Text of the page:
Curating the Collection: Cecilia Adwell
The West Coast of the United States has long served as a breeding ground for counter culture movements. California, in particular, has been a haven for losers, weirdos, punks and the artists who love them. Filth ‘n’ Fury explores the visual cues used to signify occurrences of American transgression and representations of those who live life outside of mainstream societal norms. The artworks in the exhibition relate to each other through their shared use of stark black and white contrasting imagery that references and documents a culture that is subversive to American pop-culture. The works in Filth ’n’ Fury use recognizable images but change their context to represent a seemingly dark human experience.
Bruce Conner’s, 27 Punk Photos: Dim Wanker: F-Word 1978, (1978) is an action shot of singer and guitarist Dim Wanker during a San Francisco concert. The protagonist seemingly hovers above the audience amidst the energy and anguish of what is the California Punk Rock scene. Connor’s work during this time documents an important era of music culture in San Francisco and immortalizes Punk Rock culture.
Catherine Opie’s photograph Raven (Gun), (1989) depicts a bare-breasted, spikey-haired woman pointing a gun at something outside of the frame. Her bare chest body is adorned with small tattoos and a chain that connects her nipple piercings. The violent tone of Raven (Gun) combined with subjects from the BDSM community is common in Opie’s early work. As in much of Opie’s portraiture the subject is unapologetic yet markedly and most importantly human, regardless of accouterment and proclivity.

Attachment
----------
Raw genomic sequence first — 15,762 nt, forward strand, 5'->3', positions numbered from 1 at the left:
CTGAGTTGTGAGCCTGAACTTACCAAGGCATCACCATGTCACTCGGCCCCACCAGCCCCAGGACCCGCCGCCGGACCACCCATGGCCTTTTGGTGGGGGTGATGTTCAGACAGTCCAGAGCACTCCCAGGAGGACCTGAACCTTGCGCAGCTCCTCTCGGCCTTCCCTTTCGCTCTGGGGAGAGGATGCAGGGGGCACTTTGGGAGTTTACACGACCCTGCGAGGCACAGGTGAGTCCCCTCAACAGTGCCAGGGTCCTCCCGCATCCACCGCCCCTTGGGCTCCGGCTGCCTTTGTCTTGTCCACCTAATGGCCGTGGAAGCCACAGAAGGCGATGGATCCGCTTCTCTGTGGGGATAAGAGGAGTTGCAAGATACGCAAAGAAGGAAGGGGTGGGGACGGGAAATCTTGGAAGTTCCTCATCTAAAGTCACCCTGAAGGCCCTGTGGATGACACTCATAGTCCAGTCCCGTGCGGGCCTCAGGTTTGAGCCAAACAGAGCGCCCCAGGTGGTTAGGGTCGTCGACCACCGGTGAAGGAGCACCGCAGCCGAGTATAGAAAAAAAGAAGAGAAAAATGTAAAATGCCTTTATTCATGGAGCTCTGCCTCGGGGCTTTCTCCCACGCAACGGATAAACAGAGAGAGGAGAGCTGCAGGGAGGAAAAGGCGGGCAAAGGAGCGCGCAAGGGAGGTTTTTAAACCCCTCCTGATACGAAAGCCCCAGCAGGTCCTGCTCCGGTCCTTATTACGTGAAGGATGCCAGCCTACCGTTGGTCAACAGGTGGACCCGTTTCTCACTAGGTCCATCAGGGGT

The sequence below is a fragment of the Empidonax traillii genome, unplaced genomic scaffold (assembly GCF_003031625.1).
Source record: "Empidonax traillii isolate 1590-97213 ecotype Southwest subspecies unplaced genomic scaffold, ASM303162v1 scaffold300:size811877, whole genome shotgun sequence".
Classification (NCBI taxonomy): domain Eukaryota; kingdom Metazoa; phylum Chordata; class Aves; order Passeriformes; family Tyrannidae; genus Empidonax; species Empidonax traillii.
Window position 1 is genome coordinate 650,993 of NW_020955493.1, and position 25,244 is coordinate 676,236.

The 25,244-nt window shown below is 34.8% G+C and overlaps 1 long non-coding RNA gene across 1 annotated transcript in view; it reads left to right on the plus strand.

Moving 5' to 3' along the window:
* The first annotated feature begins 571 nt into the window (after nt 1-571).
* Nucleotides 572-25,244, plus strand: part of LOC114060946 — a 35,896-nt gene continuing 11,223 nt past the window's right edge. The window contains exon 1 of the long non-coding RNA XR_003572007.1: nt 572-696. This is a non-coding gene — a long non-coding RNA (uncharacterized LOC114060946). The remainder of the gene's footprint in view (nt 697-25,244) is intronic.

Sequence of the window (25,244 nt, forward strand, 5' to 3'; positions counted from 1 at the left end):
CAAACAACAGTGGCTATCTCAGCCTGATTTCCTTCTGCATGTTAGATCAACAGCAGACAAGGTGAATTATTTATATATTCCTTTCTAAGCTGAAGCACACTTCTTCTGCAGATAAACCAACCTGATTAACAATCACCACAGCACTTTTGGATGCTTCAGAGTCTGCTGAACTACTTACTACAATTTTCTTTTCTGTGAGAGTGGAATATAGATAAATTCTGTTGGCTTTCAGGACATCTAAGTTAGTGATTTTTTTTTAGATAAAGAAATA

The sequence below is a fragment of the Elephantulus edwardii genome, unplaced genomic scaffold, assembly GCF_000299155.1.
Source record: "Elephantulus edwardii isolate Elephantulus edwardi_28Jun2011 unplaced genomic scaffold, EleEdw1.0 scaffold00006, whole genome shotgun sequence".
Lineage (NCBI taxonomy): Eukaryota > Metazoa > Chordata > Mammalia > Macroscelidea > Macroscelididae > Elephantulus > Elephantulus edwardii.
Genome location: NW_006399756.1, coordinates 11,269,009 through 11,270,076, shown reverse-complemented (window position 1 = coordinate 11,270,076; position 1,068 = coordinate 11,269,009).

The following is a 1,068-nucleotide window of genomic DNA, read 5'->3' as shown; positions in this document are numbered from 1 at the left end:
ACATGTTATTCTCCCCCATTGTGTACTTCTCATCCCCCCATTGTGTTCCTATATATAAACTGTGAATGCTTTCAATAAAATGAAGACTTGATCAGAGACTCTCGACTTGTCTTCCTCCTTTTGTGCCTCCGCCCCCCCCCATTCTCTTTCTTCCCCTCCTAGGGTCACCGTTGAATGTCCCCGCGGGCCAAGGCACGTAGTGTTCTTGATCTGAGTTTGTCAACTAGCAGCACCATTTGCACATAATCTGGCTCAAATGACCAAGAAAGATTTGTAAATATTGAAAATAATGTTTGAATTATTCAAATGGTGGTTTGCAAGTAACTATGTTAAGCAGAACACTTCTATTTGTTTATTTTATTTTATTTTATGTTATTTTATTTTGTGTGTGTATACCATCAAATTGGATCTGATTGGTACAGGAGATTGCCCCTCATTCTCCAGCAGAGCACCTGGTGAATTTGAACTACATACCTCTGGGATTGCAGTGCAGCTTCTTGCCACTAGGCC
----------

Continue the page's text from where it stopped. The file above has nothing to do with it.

Raymond Pettibon is closely tied to the punk band Black Flag, and played a significant role in creating their visual imagery. Pettibon has become a cult icon of the punk movement, while still very much part of the mainstream art world. Working with bands like the Dead Kennedys and The Ramones, Pettibon developed an edgy imagery that featured erotic, political, and sacrilegious themes. The End One, has an apocalyptic overtone and is full with an excited and chaotic energy. The color choice and loose style of Pettibon’s works lend to a raw aesthetic, simple in form and rebellious in message.
Juan Capistran uses appropriation and conceptualization to address issues of the political and the social. In his practice he references both hip-hop and punk culture. Capistran often mixes ideologies in order to question and express ideas of rebellion, identity, and class. In White Minority, Capistran combines high and low culture by referencing the work of abstract expressionist Frank Stella set atop the logo for the band Black Flag’s. White Minority is represented in this exhibition by a photographic reproduction atop a repetitive wall text in the form of a flyer. This treatment is meant to reflect the chaotic aesthetic of the punk venues in the Bay Area. The drawing, cutting, pasting, and copying of these wall labels mirrors the same process punk bands have embraced to promote themselves. This display serves to celebrate the history of subversive and non-traditional subcultures in California.
Filth ‘n’ Fury was curated by Cecilia Lynn Adwell.
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All installation images for Filth ‘n’ Fury were photographed by Johnna Arnold.